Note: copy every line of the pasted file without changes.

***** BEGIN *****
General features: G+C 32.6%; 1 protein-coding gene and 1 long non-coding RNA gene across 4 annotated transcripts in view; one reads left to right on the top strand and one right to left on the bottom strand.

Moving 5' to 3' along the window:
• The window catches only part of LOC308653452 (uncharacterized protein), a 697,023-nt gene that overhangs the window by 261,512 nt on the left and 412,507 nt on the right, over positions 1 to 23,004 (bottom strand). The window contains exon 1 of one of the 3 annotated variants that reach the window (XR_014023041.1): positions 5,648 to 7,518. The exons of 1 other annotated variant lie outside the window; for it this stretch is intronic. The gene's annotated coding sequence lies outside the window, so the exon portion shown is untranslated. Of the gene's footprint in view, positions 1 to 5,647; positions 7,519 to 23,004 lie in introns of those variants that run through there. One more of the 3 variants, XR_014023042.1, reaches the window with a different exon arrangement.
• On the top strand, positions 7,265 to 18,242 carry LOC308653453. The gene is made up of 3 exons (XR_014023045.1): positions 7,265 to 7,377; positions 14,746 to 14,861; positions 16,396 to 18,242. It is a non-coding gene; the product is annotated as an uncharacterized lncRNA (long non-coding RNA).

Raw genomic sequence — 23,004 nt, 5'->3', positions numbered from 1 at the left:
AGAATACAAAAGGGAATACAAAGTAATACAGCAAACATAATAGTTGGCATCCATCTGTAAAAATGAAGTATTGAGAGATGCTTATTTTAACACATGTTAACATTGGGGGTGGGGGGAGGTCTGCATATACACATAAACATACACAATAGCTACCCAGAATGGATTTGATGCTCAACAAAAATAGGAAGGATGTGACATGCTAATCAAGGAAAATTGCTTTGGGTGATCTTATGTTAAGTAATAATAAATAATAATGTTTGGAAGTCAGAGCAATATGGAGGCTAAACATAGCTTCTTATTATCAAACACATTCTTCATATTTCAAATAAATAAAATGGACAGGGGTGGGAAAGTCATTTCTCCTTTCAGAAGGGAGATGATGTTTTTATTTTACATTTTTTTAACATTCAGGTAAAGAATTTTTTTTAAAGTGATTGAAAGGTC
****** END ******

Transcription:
General features: G+C 32.6%; 1 protein-coding gene and 1 long non-coding RNA gene across 4 annotated transcripts in view; one reads left to right on the top strand and one right to left on the bottom strand.

Moving 5' to 3' along the window:
• The window catches only part of LOC308653452 (uncharacterized protein), a 697,023-nt gene that overhangs the window by 261,512 nt on the left and 412,507 nt on the right, over positions 1 to 23,004 (bottom strand). The window contains exon 1 of one of the 3 annotated variants that reach the window (XR_014023041.1): positions 5,648 to 7,518. The exons of 1 other annotated variant lie outside the window; for it this stretch is intronic. The gene's annotated coding sequence lies outside the window, so the exon portion shown is untranslated. Of the gene's footprint in view, positions 1 to 5,647; positions 7,519 to 23,004 lie in introns of those variants that run through there. One more of the 3 variants, XR_014023042.1, reaches the window with a different exon arrangement.
• On the top strand, positions 7,265 to 18,242 carry LOC308653453. The gene is made up of 3 exons (XR_014023045.1): positions 7,265 to 7,377; positions 14,746 to 14,861; positions 16,396 to 18,242. It is a non-coding gene; the product is annotated as an uncharacterized lncRNA (long non-coding RNA).

Raw genomic sequence — 23,004 nt, 5'->3', positions numbered from 1 at the left:
AGAATACAAAAGGGAATACAAAGTAATACAGCAAACATAATAGTTGGCATCCATCTGTAAAAATGAAGTATTGAGAGATGCTTATTTTAACACATGTTAACATTGGGGGTGGGGGGAGGTCTGCATATACACATAAACATACACAATAGCTACCCAGAATGGATTTGATGCTCAACAAAAATAGGAAGGATGTGACATGCTAATCAAGGAAAATTGCTTTGGGTGATCTTATGTTAAGTAATAATAAATAATAATGTTTGGAAGTCAGAGCAATATGGAGGCTAAACATAGCTTCTTATTATCAAACACATTCTTCATATTTCAAATAAATAAAATGGACAGGGGTGGGAAAGTCATTTCTCCTTTCAGAAGGGAGATGATGTTTTTATTTTACATTTTTTTAACATTCAGGTAAAGAATTTTTTTTAAAGTGATTGAAAGGTC